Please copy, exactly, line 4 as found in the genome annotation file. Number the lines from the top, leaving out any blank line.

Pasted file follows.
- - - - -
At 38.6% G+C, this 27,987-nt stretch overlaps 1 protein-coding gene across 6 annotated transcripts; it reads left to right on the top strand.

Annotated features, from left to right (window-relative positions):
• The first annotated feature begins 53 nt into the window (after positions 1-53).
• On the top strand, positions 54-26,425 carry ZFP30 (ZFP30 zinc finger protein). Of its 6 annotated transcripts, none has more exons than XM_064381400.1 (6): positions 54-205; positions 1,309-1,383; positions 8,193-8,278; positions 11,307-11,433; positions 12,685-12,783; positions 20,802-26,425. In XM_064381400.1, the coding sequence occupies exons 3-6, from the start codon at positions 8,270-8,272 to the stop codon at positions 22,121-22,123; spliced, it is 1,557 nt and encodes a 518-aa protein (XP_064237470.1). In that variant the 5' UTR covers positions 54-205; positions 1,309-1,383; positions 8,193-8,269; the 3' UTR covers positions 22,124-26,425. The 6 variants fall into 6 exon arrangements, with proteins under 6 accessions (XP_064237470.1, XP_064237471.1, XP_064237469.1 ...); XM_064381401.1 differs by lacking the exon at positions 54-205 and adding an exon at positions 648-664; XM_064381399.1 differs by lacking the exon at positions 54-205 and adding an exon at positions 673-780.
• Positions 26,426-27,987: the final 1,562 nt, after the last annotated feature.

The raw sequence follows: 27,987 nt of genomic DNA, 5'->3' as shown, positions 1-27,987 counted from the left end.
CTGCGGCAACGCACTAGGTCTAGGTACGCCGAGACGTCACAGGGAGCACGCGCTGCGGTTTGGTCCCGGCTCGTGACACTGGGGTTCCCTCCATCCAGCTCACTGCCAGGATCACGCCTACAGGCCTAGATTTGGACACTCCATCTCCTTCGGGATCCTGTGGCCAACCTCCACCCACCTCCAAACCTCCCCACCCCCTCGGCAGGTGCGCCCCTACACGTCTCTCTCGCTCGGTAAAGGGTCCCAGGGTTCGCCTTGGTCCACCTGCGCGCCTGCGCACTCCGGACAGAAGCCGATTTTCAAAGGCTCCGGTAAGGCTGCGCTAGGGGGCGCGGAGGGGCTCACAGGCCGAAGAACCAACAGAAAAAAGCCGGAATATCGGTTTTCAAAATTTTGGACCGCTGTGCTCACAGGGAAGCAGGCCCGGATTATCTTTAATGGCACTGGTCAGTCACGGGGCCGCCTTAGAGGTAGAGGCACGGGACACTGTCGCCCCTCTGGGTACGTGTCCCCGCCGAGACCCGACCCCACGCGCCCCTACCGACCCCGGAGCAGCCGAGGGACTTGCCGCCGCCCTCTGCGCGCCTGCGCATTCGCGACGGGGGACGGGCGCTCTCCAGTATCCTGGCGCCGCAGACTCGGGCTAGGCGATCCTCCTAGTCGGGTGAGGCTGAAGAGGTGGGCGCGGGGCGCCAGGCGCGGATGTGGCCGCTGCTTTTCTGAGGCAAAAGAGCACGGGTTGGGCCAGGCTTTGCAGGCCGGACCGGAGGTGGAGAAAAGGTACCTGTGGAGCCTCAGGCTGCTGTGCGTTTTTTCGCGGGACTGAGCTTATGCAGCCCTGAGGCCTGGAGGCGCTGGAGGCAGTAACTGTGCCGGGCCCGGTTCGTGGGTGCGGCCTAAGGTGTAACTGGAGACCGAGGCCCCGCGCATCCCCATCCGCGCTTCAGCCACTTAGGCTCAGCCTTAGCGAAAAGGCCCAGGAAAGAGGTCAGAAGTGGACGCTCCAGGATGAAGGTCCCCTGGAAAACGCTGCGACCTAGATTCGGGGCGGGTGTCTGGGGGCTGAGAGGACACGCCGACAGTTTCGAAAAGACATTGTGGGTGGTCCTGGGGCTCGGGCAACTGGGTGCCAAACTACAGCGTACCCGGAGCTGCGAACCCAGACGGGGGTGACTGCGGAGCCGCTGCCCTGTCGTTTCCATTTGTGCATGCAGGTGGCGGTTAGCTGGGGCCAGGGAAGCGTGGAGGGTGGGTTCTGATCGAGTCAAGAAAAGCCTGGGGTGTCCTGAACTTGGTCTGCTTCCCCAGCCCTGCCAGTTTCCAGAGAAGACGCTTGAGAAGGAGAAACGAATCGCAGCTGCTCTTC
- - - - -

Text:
• On the top strand, positions 54-26,425 carry ZFP30 (ZFP30 zinc finger protein). Of its 6 annotated transcripts, none has more exons than XM_064381400.1 (6): positions 54-205; positions 1,309-1,383; positions 8,193-8,278; positions 11,307-11,433; positions 12,685-12,783; positions 20,802-26,425. In XM_064381400.1, the coding sequence occupies exons 3-6, from the start codon at positions 8,270-8,272 to the stop codon at positions 22,121-22,123; spliced, it is 1,557 nt and encodes a 518-aa protein (XP_064237470.1). In that variant the 5' UTR covers positions 54-205; positions 1,309-1,383; positions 8,193-8,269; the 3' UTR covers positions 22,124-26,425. The 6 variants fall into 6 exon arrangements, with proteins under 6 accessions (XP_064237470.1, XP_064237471.1, XP_064237469.1 ...); XM_064381401.1 differs by lacking the exon at positions 54-205 and adding an exon at positions 648-664; XM_064381399.1 differs by lacking the exon at positions 54-205 and adding an exon at positions 673-780.